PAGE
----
That being said, I wish that someone would do a study on the stress levels of concussion and other mild traumatic brain injury survivors. We need to collect this data, in order for professionals to better understand us and our situations, and to better know how to treat us.

For the time being, however, I’m not holding my breath. I know what works for me, with regard to my recovery — having someone non-judgmental to talk to about my daily experience, keeping records of my daily life so I can self-manage it, regular exercise, pacing myself, good nutrition, intermittent fasting, keeping away from junk food, adding more high-quality fats and oils to my diet, and getting ample sleep with naps thrown in for good measure.

Those are really the cornerstones of my recovery. When I do all of them on a regular basis, I get better. If I overlook any one of them, I slide back in my progress. It’s an ongoing process, for sure.

The TBI/Concussion Energy Crisis – Part 1 of 2

This is Part 1 of a long post that (out of consideration for your time) I’ve split into two parts. The second part is here:

Running on empty?

I’m having my butter-fat coffee this morning, thinking about how I’m going to plan my day. I have some back taxes work I have to do — I need to refile from prior years, because I messed up a couple of times and I need to make it right. Fortunately, I erred to my own disadvantage before, so fixing those errors and refiling will bring in a little extra money, which I can really use.

I had a pretty restful sleep last night. However, I woke up at 5 again, which I did not want to do, and I was pretty stiff and sore from all my activity yesterday. That’s the thing about getting a sudden burst of energy — I want to use it, I want to experience it, I want to feel what it’s like to really move again. So, my body ends up moving more than it has in a long time, and then I get sore.

Fortunately, it’s a “good sore” which is a sign that I’m getting stronger and more active. This is one of those rare cases where “pain is weakness leaving the body”.

I considered getting up, because I would love to have an extra useful hour or two in my day. But I was still pretty tired, so I stretched a little bit, then relaxed with my guided imagery recording, and went back to sleep with earplugs and eye mask. I have light-blocking curtains in my bedroom, but sometimes the light gets in, so I use an eye mask. In the winter when it is cold, I wear a winter cap in bed to keep warm, and I pull it down over my eyes to block the light. But now that it’s warmer, I can’t use the cap. So, the eye mask it is.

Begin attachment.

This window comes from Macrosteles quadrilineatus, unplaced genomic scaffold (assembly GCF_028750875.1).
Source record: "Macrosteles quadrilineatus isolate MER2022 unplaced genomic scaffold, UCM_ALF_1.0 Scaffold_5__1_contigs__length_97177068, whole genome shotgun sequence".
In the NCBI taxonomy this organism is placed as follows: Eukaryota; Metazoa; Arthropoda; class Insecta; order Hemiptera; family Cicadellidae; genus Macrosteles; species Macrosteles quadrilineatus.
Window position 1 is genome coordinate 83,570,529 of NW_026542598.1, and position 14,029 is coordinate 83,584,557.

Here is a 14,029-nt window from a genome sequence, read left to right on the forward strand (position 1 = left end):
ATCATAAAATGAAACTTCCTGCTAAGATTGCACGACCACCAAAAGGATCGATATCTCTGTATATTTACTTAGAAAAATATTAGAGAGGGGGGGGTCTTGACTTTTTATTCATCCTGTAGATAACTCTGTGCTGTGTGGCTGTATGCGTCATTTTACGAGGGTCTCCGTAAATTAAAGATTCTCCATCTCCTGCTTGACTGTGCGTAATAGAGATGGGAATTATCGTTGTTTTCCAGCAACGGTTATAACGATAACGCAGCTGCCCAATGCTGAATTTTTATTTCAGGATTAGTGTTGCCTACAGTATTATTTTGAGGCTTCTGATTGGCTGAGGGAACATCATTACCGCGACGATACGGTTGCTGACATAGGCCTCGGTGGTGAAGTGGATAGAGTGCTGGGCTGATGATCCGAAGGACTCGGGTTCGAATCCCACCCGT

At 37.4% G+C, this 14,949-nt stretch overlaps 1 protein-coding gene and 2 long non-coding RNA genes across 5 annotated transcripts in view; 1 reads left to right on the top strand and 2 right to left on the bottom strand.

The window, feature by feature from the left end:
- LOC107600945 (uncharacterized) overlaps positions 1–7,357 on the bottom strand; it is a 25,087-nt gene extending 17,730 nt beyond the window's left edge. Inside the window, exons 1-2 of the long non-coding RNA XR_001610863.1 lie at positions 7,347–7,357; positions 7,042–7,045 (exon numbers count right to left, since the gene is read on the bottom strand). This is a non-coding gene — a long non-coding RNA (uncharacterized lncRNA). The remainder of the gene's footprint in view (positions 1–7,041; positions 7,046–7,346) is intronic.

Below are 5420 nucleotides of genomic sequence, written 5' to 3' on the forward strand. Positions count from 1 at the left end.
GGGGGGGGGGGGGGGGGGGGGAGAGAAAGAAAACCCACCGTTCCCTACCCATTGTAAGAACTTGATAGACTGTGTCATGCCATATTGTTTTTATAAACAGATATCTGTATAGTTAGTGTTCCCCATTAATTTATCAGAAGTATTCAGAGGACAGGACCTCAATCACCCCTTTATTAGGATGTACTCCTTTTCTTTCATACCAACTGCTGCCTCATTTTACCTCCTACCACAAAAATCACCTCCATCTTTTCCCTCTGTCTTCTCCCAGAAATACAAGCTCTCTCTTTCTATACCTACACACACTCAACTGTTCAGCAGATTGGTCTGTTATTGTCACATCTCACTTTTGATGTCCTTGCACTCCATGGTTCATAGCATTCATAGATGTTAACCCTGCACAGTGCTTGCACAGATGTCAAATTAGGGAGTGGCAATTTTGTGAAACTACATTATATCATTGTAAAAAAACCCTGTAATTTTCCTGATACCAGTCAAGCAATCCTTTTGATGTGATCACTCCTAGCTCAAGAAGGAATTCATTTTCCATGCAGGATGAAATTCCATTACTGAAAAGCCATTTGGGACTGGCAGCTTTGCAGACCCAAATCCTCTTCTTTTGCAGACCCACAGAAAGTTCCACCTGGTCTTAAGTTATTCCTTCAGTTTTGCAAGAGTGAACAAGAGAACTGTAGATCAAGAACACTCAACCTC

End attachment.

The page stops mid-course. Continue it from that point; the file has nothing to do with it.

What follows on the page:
Something about the eye mask helps me sleep — it’s a Pavlovian response, I think. I usually use it when I am trying to fall asleep during the day, and it works.  So, I have an ingrained response to relax when I put on my eye mask. And it worked. I got another hour of sleep, and I woke up feeling much more human.

Yesterday I had written about how it’s energy shortages that make me so tired, rather than lack of sleep. Well, let me just say that it’s really both that get me. If I’m over-tired, no matter how many high-quality fats I put in my body, I’m going to run out of steam. And if I don’t have enough high-quality fats in my system to convert into energy, all the sleep in the world isn’t going to fix me up.

One of the things that I think really bites mild TBI and concussion survivors in the ass, is also probably one of the most overlooked — The Energy Crisis. I think that people (especially health care providers) really don’t get how hard we have to work to reorient ourselves and retrain our brains after a mild TBI or concussion. There are so many subtle ways that our regular routines and regular thinking patterns are disrupted, and we can totally miss those subtle disruptions until they balloon in to bigger problems.